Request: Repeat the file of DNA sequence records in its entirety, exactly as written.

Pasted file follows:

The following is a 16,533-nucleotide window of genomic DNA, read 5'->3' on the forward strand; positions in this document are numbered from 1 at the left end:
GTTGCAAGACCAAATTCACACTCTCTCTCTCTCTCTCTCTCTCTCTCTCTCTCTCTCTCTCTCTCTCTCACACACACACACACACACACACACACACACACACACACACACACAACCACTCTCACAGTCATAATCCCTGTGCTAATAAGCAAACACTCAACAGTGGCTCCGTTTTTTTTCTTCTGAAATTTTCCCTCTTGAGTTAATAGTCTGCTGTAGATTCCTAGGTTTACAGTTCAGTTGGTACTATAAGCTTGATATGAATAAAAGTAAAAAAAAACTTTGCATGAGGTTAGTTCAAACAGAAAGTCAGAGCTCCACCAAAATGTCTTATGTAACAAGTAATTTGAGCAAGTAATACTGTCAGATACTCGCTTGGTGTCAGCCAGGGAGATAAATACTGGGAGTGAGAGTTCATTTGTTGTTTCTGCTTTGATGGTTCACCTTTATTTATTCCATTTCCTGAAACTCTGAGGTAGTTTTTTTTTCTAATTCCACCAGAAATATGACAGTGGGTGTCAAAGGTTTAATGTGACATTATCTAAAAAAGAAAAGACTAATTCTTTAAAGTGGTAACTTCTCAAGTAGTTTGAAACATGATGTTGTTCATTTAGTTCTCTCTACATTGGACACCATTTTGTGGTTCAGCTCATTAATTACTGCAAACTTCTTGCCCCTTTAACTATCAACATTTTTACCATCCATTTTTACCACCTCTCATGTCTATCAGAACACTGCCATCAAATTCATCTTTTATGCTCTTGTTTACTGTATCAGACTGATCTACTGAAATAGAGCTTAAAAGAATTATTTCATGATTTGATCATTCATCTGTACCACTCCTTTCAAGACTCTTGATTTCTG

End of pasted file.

The following is a 16,533-nucleotide window of genomic DNA, read 5'->3' on the forward strand; positions in this document are numbered from 1 at the left end:
GTTGCAAGACCAAATTCACACTCTCTCTCTCTCTCTCTCTCTCTCTCTCTCTCTCTCTCTCTCTCTCTCACACACACACACACACACACACACACACACACACACACACACACAACCACTCTCACAGTCATAATCCCTGTGCTAATAAGCAAACACTCAACAGTGGCTCCGTTTTTTTTCTTCTGAAATTTTCCCTCTTGAGTTAATAGTCTGCTGTAGATTCCTAGGTTTACAGTTCAGTTGGTACTATAAGCTTGATATGAATAAAAGTAAAAAAAAACTTTGCATGAGGTTAGTTCAAACAGAAAGTCAGAGCTCCACCAAAATGTCTTATGTAACAAGTAATTTGAGCAAGTAATACTGTCAGATACTCGCTTGGTGTCAGCCAGGGAGATAAATACTGGGAGTGAGAGTTCATTTGTTGTTTCTGCTTTGATGGTTCACCTTTATTTATTCCATTTCCTGAAACTCTGAGGTAGTTTTTTTTTCTAATTCCACCAGAAATATGACAGTGGGTGTCAAAGGTTTAATGTGACATTATCTAAAAAAGAAAAGACTAATTCTTTAAAGTGGTAACTTCTCAAGTAGTTTGAAACATGATGTTGTTCATTTAGTTCTCTCTACATTGGACACCATTTTGTGGTTCAGCTCATTAATTACTGCAAACTTCTTGCCCCTTTAACTATCAACATTTTTACCATCCATTTTTACCACCTCTCATGTCTATCAGAACACTGCCATCAAATTCATCTTTTATGCTCTTGTTTACTGTATCAGACTGATCTACTGAAATAGAGCTTAAAAGAATTATTTCATGATTTGATCATTCATCTGTACCACTCCTTTCAAGACTCTTGATTTCTG